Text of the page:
But the image was still too big. Read up again, use [scale=0.5], put it in the wrong place, so it doesn't work. Figure out the right position, it works! And now the image doesn't look right hanging out on the left. I read up, use "the centered environment," and it is all just prefect!

Here's the centering:

\begin{center}
    \includegraphics[scale=0.5]{venn10}
\end{center}

That took me over an hour. (Maybe two.) I made a second version of that quiz in ten minutes.

 

I'm learning...



Summary

Does LaTex seem way too complicated, but it still might be the answer to your problems?

  • Use a simple environment like overleaf where the split screen lets you see what you've done.
  • Start with a template you can modify.
  • Use something simple like codecogs to build your equations.
  • google your questions.

Good luck!

Thursday, December 31, 2020

Square & Triangular Numbers

 It's my vacation. And here I am, playing with math. Woo hoo.


If you've played with this problem before, perhaps this is boring and old hat. But I've seen the question many times, and never before have I followed up on it.


I just got a book I ordered. A Friendly Introduction to Number Theory, by Joseph Silverman. THe very first problem he asks the reader to attempt is:

Exercise 1.1. The first two numbers which are both squares and triangles are 1 and 36. Find the next one, and if possible, the one after that. Can you figure out a way to efficiently find triangle-square numbers? Do you think there are infinitely many?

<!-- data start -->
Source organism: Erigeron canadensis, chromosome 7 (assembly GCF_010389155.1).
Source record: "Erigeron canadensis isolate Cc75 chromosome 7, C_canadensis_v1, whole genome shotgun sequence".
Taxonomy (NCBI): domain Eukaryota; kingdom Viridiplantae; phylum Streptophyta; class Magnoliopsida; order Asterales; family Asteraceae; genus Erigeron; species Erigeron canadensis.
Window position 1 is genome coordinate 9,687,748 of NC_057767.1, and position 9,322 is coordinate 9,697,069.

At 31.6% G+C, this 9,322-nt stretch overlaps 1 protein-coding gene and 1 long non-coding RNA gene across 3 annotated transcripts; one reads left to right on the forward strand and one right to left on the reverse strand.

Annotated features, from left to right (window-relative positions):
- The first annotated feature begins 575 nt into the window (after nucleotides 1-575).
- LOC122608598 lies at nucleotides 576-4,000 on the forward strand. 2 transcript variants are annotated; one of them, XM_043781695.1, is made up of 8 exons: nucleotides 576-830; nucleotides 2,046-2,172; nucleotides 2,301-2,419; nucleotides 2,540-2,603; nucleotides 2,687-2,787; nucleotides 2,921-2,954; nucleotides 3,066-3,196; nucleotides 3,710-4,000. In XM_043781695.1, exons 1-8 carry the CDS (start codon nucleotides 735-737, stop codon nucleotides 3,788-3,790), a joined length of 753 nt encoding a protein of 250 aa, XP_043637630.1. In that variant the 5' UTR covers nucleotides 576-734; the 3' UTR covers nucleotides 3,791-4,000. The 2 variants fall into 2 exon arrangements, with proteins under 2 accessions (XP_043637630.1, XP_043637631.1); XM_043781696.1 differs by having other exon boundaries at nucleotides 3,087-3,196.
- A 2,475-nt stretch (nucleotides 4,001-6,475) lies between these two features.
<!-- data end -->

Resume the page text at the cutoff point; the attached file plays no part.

I found the next one easily, by making lists on paper of the square and triangular numbers. It was about 6 times as big as 35 (which is about 6 times as big as 1). So I figured it would take too long to find another by hand. I wrote a Sage script. (It took me a few tries. I had lots more print statements until I was sure it was working.) I now have 7 of them. But more importantly, I've found a pattern. If you want to play with this, I would recommend not reading further.



.



.



.



.



.

The business about each one being about 6 times as big as the one before looked promising. So I checked. Let's call them m (for matching numbers), where the actual number is m2.

m0 = 1, 

m1 = 6*m0=6,

m2 = 6*m1 - 1 = 35,

m3 = 6*m2 - 6 = 204,

m4 = 6*m3 - 35 = 1189.

At this point, it becomes clear that m(i) = 6*m(i-1) - m(i-2). And that's where I am now. I don't really know that this will continue to work forever. But it does continue for all the numbers I've found using Sage. And I just found one more to see if it continues further. It does.

Next step, proof. I will see if that's something I can do.


Edited to add: